With this type of bad publicity you have to feel sorry for anyone who invested in The Honest Company.
As it happens Jessica Alba came up last year:
At the September, 2014 meeting of the New Jersey State Investment Council (as covered by NJTV) the focus was on one particular venture capital investment and whether it was made for political reasons:
But in looking through available information on General Catalyst Partners other questions pop up:
Based on their website General Catalyst Partners (GCP) gives money to a bunch of entrepreneurs who then presumably repay them at usurious rates.
One of the entrepreneurs that GCP (and by extension New Jersey) invested in was Jessica Alba and ‘The Honest Company’ which was started in 2011 but is supposed to be worth nearly $1 billion now with 300 employees and “reportedly raked in $50 million in revenue in 2013″ according to a Yahoo story that admits “right now Honest is getting about 80% of its revenues from its online store where its easier to control the customer experience.” Is something, based on an idea that must surely have been tried before, that was worth $0 in 2011 really worth $1 billion now?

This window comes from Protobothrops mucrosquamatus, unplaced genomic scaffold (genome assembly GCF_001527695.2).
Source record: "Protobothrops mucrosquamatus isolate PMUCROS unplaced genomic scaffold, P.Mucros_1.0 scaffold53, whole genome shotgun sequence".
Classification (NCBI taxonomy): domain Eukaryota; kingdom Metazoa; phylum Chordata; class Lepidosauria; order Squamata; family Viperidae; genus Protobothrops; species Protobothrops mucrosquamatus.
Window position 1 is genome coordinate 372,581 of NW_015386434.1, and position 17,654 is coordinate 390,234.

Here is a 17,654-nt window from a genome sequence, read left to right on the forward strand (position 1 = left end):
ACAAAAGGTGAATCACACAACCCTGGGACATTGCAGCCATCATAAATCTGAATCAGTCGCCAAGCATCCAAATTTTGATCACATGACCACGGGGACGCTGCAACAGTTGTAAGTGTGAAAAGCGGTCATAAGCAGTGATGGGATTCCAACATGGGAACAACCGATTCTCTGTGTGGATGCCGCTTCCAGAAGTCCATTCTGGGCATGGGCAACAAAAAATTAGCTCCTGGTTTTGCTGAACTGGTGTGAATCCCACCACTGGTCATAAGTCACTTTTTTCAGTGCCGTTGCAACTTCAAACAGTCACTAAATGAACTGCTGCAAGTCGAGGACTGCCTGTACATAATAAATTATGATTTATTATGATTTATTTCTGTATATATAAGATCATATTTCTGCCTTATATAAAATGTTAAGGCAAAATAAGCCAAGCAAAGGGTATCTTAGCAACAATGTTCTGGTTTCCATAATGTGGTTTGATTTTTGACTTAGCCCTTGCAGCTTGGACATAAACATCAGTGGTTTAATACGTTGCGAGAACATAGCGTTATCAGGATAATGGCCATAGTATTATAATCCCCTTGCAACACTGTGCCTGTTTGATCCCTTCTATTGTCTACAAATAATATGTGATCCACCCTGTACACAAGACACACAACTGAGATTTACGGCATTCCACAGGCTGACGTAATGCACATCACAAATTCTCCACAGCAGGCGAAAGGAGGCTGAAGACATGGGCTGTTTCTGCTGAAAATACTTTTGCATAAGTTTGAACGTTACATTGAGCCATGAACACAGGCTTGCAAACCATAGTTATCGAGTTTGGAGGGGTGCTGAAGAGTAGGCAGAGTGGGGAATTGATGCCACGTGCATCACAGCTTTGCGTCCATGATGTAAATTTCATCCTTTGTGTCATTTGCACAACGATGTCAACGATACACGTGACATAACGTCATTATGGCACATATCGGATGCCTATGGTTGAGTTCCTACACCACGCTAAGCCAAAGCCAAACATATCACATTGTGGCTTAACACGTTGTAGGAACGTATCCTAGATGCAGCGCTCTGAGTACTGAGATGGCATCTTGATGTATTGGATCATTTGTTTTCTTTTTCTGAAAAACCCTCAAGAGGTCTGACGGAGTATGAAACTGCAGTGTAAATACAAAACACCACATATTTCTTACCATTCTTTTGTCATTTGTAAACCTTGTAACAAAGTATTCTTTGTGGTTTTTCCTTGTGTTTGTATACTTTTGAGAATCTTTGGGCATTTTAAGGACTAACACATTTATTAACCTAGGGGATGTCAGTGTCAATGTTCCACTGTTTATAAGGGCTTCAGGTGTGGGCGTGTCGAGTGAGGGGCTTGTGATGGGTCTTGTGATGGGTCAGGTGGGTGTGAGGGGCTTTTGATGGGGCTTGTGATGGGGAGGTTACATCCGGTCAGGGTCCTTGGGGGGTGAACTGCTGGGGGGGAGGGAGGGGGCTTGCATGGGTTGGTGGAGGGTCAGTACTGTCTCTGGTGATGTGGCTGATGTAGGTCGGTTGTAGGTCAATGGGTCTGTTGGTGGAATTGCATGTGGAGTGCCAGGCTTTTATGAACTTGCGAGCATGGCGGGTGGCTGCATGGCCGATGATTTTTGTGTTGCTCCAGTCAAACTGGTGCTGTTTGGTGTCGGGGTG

‘Alternative Investments’ should rightly be called unregulated investments since the theory is that if you are rich enough to afford them then you are financially astute enough not to get burned. That may be true with people who are investing their own money but what about politicians who have other agendas – like in New Jersey where the emphasis is on investments that:
- can have ridiculously high valuations so as to reduce contributions; and
- offer the opportunity to help out your friends.
One of Chris Christie’s high school friends (that he has not disavowed yet) Robert Grady oversaw the shift to alternative investments that accomplished those dual purposes but he stepped down last November and a democratic insider is now in charge – just in time to take the fall.